Gov. Rick Scott’s bottom-line focus on state government is stirring environmentalists across Florida wary of the upcoming legislative session and another wave of efforts to make state parks help pay for themselves.
Scott’s Department of Environmental Protection chief, Jon Steverson, sparked a firestorm of opposition earlier this year by discussing park management plans that could include expanding hunting, grazing and logging activities at some of Florida’s 174 state parks.
Thousands of petition signatures emerged from those against the idea, along with a call for Steverson’s ouster.
But Steverson said he stands by the approach, and he has a supporter in state Rep. Matt Caldwell, R-North Fort Myers, who sponsored legislation in last spring’s session that could have opened parks and other conservation lands to “low-impact agriculture.”
“Do I think it would be good if we could make some more money off parks, and make them a little more self-sustaining? Sure,” Caldwell said.
“But we’re not talking about doing this at a park with a lake and picnic tables. Some parks are huge and this kind of activity may be just good land management,” he said.
Caldwell, who said he will bring back the legislation for the session opening Jan. 12, said the opposition has been “hyperbolic.”
“The narrative here really has been hijacked. There’s a political element in all this,” he said.
But those fighting the Scott administration’s plans don’t see it that way. They don’t want him commercializing state parks honored three times in recent years as the nation’s best.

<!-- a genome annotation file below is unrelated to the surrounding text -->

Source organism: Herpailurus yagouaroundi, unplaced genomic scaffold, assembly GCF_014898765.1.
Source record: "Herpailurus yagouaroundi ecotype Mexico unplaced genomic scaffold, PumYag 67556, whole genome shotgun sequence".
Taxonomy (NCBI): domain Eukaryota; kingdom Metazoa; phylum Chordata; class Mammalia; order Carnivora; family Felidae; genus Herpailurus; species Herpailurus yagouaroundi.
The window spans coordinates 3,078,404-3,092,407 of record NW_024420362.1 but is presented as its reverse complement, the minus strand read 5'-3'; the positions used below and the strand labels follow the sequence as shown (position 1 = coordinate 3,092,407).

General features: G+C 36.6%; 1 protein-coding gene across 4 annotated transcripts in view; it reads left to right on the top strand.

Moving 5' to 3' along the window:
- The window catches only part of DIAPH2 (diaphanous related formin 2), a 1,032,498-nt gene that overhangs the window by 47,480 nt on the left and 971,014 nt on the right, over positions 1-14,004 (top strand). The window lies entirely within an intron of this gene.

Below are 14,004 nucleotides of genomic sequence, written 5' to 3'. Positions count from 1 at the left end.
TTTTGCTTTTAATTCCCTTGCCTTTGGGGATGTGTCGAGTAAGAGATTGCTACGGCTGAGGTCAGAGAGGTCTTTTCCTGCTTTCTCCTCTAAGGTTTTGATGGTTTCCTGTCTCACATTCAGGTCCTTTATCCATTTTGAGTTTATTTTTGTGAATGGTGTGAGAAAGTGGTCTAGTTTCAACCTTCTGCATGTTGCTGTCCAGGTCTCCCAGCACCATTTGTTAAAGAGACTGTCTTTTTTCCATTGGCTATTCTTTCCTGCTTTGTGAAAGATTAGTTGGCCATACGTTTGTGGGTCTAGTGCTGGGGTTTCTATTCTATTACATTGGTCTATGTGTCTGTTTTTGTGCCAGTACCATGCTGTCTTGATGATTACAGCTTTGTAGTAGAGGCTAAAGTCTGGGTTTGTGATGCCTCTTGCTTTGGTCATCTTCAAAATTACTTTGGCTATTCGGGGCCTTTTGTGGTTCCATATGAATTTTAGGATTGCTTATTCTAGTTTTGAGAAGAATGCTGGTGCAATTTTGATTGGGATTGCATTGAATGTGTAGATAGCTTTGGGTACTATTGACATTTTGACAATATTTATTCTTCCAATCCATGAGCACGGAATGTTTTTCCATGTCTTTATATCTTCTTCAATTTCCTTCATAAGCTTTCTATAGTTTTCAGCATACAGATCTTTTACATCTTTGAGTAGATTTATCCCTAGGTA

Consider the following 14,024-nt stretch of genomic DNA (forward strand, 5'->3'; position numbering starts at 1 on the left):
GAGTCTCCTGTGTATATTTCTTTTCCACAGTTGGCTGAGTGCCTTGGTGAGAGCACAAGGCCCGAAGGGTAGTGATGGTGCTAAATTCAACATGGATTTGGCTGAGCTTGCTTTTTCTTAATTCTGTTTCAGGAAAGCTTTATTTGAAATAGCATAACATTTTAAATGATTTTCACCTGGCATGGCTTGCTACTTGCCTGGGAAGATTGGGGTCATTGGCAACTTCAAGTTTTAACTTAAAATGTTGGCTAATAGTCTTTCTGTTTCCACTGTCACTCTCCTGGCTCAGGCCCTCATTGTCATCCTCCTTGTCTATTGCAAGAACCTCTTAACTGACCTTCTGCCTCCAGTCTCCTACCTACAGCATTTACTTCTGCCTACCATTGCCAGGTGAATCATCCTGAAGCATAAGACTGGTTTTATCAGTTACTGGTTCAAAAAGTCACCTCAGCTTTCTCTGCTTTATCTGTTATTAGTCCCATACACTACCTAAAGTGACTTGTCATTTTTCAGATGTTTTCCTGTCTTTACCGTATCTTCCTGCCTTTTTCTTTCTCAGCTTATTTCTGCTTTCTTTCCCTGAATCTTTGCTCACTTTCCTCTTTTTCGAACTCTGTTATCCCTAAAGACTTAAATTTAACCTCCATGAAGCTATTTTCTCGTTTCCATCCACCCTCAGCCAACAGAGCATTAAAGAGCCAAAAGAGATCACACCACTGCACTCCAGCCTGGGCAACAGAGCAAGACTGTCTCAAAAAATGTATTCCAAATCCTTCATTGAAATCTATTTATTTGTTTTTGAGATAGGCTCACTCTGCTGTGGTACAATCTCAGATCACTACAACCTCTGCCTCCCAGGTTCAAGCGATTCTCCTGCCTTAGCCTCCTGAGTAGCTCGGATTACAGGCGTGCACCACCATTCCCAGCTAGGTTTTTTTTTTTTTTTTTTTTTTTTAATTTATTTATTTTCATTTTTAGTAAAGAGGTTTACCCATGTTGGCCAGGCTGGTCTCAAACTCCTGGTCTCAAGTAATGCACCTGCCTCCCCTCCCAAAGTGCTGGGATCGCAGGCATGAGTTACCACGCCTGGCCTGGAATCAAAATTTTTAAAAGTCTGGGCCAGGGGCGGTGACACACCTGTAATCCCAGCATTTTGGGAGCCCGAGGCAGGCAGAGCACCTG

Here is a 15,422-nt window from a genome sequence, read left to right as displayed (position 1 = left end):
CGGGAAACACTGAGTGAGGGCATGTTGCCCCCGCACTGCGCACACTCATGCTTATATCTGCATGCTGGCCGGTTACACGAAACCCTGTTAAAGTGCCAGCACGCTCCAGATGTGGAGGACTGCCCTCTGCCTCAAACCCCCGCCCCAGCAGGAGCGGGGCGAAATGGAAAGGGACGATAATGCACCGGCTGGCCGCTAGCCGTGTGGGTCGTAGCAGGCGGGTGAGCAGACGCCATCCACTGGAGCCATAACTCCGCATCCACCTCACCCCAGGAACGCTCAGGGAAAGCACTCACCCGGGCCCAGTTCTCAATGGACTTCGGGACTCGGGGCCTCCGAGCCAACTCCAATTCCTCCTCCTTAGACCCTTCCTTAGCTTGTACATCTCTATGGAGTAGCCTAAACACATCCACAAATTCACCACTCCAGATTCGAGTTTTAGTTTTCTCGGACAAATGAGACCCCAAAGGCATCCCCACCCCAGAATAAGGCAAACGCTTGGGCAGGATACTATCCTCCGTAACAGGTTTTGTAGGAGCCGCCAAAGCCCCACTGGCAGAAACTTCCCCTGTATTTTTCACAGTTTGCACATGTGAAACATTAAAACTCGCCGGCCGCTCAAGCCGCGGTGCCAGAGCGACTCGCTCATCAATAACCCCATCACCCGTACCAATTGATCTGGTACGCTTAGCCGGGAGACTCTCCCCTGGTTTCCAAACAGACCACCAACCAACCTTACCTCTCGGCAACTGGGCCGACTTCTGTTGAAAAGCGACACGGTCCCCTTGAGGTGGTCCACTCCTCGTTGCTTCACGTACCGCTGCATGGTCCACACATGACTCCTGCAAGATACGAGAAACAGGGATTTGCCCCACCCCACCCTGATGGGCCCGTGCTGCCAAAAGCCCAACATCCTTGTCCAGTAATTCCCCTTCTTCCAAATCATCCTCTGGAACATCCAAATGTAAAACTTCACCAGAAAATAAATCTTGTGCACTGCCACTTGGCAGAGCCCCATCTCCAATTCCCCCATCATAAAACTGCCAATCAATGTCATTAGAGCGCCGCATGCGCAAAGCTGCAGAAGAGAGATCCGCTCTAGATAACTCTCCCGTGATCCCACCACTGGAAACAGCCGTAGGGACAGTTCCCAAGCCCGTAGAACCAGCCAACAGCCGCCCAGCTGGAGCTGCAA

Environmentalists and other opponents say they are frustrated with the Republican governor’s focus on squeezing dollars out of everything and with his putting under the microscope those areas of state government that don’t generate big revenue.
“This reveals a lack of understanding about the state park system that is really discouraging,” said Albert Gregory, who retired in 2014 after 35 years with DEP, mostly as the parks planning chief.
“It has been carefully planned and developed over 80 years to provide a diverse culture of natural resources,” Gregory said. “They’ve been set aside for perpetual public use and enjoyment; not to just be turned over to someone who can use them commercially and we can make a buck on it.”
Florida’s parks, trails and historic sites span close to 800,000 acres, 100 miles of beaches and more than 1,500 miles of multi-use trails. They include urban beaches, natural springs and rural preserves and range from the less-than-one-acre Fernandina Plaza Historic State Park in Nassau County to the 77,000-acre Fakahatchee Strand Preserve State Park in Collier County […]